Master the basics of voltage drop to improve your diagnostic ability

Tuesday, December 13, 2016 - 09:00

The modern vehicle contains over a mile of wire, up to 100 modules and thousands of electrical connectors. Looking at a wiring diagram of one of these vehicles can be a bit overwhelming. Without a doubt, the complexity of these vehicles has reached an all-time high. With onboard radar and laser detection systems, it may seem like you are working on some sort of aircraft or spaceship, and not that of a road vehicle. So how does one navigate these complicated systems? When diagnosing this amount of wire, modules and connections, one can no longer guess at where the problem may lie.

Establishing a solid foundation

Whether you are working on a spaceship or a modern vehicle, it will be necessary to understand basic electrical principles. Perhaps one of the most important principles in diagnosing electrical systems is the voltage drop. This is where voltage is consumed by resistance. Figure 1

Voltage is electric energy or electric pressure. This electric energy is the potential difference between two points with a charge present between them. This charge arises when an atom becomes imbalanced by losing an electron as seen in Figure 1. In most atoms, there are an equal number of protons (positive charge) as electrons (negative charge) and the opposite charges of these two kinds of particles balance out or are in equilibrium. It is possible to break electrons free from their orbits about the nucleus, causing an imbalance in charge. In order for the atom to lose an electron the atom must have an outside force acting on it. This force must exert more energy on the electron than the bond between the nucleus of the atom and the electron. This force will be a large energy source that can be caused by light, magnetism, heat or chemical energy. As this energy is applied to a number of atoms, more atoms become imbalanced causing a greater difference of charge. When this occurs a potential energy is created. This energy is referred to as electrostatic potential, which is the difference of charge in an electric field. This charge is typically measured in units called voltage. The greater the potential difference or voltage the greater the work can be done by the electrical energy. In order to determine how great the potential difference is, or how much voltage is present, a measurement must be taken. Figure 2

In order to make a voltage measurement a reference must be provided. The voltage measurement is based on two probes: positive and negative. The potential difference between these probes is all that is measured. This potential difference is converted into units of voltage. In order for the total voltage in a system to be measured a fixed reference point such as the earth (ground) must be used so the total potential can be calculated. When measuring the voltage in a vehicle, the lowest point of potential will be the negative post of the battery. Therefore the ground probe will be connected to the battery negative post (ground), while the positive probe will be connected to the circuit to be tested. The difference between the probes, or voltage units measured, will then be displayed on the measuring device as shown in Figure 2. The entire test is based on where the two probes are placed. This is very important because the only results displayed on the measuring instrument is the difference between the two test points.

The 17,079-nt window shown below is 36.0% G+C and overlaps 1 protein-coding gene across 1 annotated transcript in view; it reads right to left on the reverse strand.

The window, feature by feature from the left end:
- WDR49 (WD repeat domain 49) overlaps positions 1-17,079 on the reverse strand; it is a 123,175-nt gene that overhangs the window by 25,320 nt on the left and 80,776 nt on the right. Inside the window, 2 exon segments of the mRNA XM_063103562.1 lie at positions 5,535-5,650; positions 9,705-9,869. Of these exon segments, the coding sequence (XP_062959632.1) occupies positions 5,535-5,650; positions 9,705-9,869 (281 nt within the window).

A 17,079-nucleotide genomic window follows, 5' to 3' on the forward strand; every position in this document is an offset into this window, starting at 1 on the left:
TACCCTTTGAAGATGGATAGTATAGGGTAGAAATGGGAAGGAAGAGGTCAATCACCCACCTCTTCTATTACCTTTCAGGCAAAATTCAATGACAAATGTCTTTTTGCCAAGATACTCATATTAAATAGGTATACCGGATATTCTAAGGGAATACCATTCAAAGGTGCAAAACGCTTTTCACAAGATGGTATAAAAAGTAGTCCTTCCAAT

Ohms, amps and volts

When testing a circuit several methods of measurement can be used; Ohms, amperage and voltage. Ohms is the measurement of the resistance that is within a circuit. The problem with using this type of measurement is that the circuit under test will need to be open. This means the ohms can only be measured in a circuit that is not under load; therefore the resistance in ohms can measure low (good) but can be too high under a loaded condition. One such example is if an 18-gauge wire were used as the battery cable on an automotive starter. This wire would ohm with very little resistance but under the load of the starter motor draw would create a large amount of resistance to the current flow. This is caused by a limited area of the conductor that can flow electrons. With a low electron flow rate such as with an OHM meter, this limited area would not be seen. However, this limited conductor area when exposed to high current flow will allow resistance to occur to electron flow.

In the case of the starter motor, the resistance would be so high to a high electron flow rate that the electric energy (voltage) consumed by the wire would release enough heat to melt the wire, thus breaking the wire and the electrical circuit. This could also be illustrated with a highway in a large city. If one was to watch the flow of vehicles at two o’clock at night, there would be very little resistance to the vehicles moving on the highway. This is due to very few vehicles occupying the highway. But if one was to watch the same highway at the same location at seven o’clock Monday morning, you would find a totally different outcome. The vehicles would be backed up on the highway due to high resistance. The highway area and number of lanes did not change between these two times. The change that occurred was the number of vehicle occupying the highway. Now think of the highway as the electrical conductor and the vehicles as the electrons. In order to see resistance, the load must be high. So the use of an OHM meter to measure vehicle electrical circuits is not a good choice for most vehicle diagnostics.

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